As described in the book, shipping largely broke down into tankers, bulk, and "break bulk" before containers. Tankers should be obvious, bulk is things like an entire ship full of grain, and "break bulk" was the rest of it: hauled on and off by hand, moved and stowed by hand, all by longshoremen. Containers ate break bulk's lunch, then moved on to eat its breakfast and dinner, then, still not satisified, went off and cleared the shelves of the store that break bulk shops in.

Less metaphotically, the book tells the story of containers first making some stuff cheaper to ship via break bulk, making most things containerizable faster to ship in containers than break bulk, nearly eliminating dockside theft by longshoreman and thus reducing insurance costs, and then after that, having industry react to container shipping in previously unimagined ways that vastly increased the market for containerized transport.

Along the way, I found this book helped me understand a lot of changes that started before I was born and continue to evolve today. Things like the decline of major ports such as New York and San Francisco, which both suffered because container ports need a lot more space (and waterside space was not abundant in either) and because container ports benefit massively from cheap and easy connections to other modes of transport, which is cheaper and easier at the more inland Port Elizabeth (eating New York's shipping) and Oakland (eating San Francisco's shipping).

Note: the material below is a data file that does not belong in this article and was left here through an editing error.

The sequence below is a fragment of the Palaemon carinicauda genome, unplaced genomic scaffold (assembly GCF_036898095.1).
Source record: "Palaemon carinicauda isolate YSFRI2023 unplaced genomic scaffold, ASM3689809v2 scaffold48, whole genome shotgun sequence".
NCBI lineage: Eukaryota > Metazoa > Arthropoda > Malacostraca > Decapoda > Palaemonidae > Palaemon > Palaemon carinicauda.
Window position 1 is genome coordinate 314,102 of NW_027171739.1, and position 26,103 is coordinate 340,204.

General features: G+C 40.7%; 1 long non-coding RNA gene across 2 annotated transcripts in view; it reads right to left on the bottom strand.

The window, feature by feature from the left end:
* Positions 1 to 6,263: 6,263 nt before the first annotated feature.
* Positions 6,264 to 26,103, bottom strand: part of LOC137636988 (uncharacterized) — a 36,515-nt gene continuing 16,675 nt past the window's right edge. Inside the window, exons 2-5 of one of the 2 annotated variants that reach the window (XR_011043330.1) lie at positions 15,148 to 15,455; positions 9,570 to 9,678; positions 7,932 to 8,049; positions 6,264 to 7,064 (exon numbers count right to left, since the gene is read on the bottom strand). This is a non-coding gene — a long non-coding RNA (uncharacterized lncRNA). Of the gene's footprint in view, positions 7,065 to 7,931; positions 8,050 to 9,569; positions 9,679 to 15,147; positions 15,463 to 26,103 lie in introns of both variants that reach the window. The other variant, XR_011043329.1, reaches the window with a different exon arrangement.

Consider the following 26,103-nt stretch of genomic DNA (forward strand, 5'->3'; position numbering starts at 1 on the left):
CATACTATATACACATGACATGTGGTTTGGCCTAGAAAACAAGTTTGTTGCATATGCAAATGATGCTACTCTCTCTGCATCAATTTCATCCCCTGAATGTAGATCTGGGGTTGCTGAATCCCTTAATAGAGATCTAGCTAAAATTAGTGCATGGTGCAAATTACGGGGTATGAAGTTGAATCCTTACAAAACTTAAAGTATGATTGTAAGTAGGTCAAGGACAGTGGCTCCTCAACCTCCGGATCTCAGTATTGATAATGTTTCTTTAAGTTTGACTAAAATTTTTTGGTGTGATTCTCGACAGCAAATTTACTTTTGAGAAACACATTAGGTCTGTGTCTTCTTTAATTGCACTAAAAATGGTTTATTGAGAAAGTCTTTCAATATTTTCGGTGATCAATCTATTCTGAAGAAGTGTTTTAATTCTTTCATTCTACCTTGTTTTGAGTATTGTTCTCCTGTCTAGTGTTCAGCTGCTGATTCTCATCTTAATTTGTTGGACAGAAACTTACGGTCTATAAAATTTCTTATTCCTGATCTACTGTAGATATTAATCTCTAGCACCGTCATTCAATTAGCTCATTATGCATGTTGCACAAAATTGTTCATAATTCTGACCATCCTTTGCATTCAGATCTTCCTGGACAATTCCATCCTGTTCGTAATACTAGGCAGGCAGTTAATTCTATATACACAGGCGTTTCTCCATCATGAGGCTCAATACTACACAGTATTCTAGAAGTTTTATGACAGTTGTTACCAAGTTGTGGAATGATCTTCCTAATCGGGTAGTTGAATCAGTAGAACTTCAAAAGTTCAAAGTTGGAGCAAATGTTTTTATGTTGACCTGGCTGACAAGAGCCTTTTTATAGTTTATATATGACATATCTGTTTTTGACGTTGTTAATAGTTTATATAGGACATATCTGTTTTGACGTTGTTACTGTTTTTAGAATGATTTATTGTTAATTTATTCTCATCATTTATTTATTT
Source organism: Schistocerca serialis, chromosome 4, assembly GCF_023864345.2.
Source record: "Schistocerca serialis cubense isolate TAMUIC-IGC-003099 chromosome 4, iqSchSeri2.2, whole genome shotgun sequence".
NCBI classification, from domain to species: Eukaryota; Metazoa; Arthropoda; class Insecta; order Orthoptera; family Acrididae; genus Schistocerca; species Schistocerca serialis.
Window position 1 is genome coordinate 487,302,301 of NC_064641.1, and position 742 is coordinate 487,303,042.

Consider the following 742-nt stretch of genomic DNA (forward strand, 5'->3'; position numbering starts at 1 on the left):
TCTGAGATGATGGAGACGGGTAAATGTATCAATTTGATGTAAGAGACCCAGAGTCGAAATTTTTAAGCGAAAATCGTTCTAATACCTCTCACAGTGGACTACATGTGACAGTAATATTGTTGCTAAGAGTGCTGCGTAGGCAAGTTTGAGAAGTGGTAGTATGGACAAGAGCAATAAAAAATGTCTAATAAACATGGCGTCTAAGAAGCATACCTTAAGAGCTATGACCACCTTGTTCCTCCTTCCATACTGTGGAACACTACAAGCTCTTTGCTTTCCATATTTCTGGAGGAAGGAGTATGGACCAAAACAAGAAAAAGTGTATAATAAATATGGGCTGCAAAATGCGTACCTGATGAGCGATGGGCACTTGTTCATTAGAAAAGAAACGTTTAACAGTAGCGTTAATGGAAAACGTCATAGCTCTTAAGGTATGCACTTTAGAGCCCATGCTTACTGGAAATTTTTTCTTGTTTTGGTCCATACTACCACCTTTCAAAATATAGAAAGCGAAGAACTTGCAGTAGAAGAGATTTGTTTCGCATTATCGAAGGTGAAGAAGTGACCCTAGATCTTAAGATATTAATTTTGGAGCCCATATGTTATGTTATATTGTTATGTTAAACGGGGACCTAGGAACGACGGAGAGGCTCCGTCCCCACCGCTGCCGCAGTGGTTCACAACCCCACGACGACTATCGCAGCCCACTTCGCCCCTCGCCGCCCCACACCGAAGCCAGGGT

Each chapter builds on the one before it, but also each chapter attempts to be functional on its own. If you want to skip the chapter on union fights or the chapter on the standardization process, you won't miss out later on, similarly you can just read those if that's what interests you.

There are some things I'd liked to have more detail about, such as standardization. This book covers the ASA and ISO processes, but only up until the late 1960s, not say the BIC codes that identify particular containers these days. (BIC is a French acronym, and translates to something like Bureau of International Containers.)

There are also hints that lack of suitable large ports for container ships is an obstacle to the development of Africa. Checking online, I haven't found an easy to use list, but I did find:

World Port Source

Which shows locations of ports and gives generalized sizes when you drill down to individual countries. In spot checking, it looks like Greece has more ports, in about the same distribution of large, medium, and small, as all of sub-Sahara Africa. (Chicago is a "large" port and Baltimore is a "very large port" in World Port Source terminology.)

The term "TEU" is well known to anyone who pays attention to container ships, but that initialism is used only once in the text, on the last page. In a few places it is spelled out as "twenty-foot equivalent units", which makes me think the use on the last page was an oversight. Twenty-foot containers were more common earlier on in container history, but forty-foot containers are more common now. TEU is often used to describe the capacity of a ship, but you have to halve it to get the number of forty-foot containers it can carry.

Bonus for reading this far down:

9:30 video showing one factory's process for building containers (audio track is just music, so very safe to watch on mute) on Youtube

Shorter, on-line piece, on another aspect of world logistics: the pallet.

Whitewood under siege ("Whitewood" there meaning unbranded pallets.)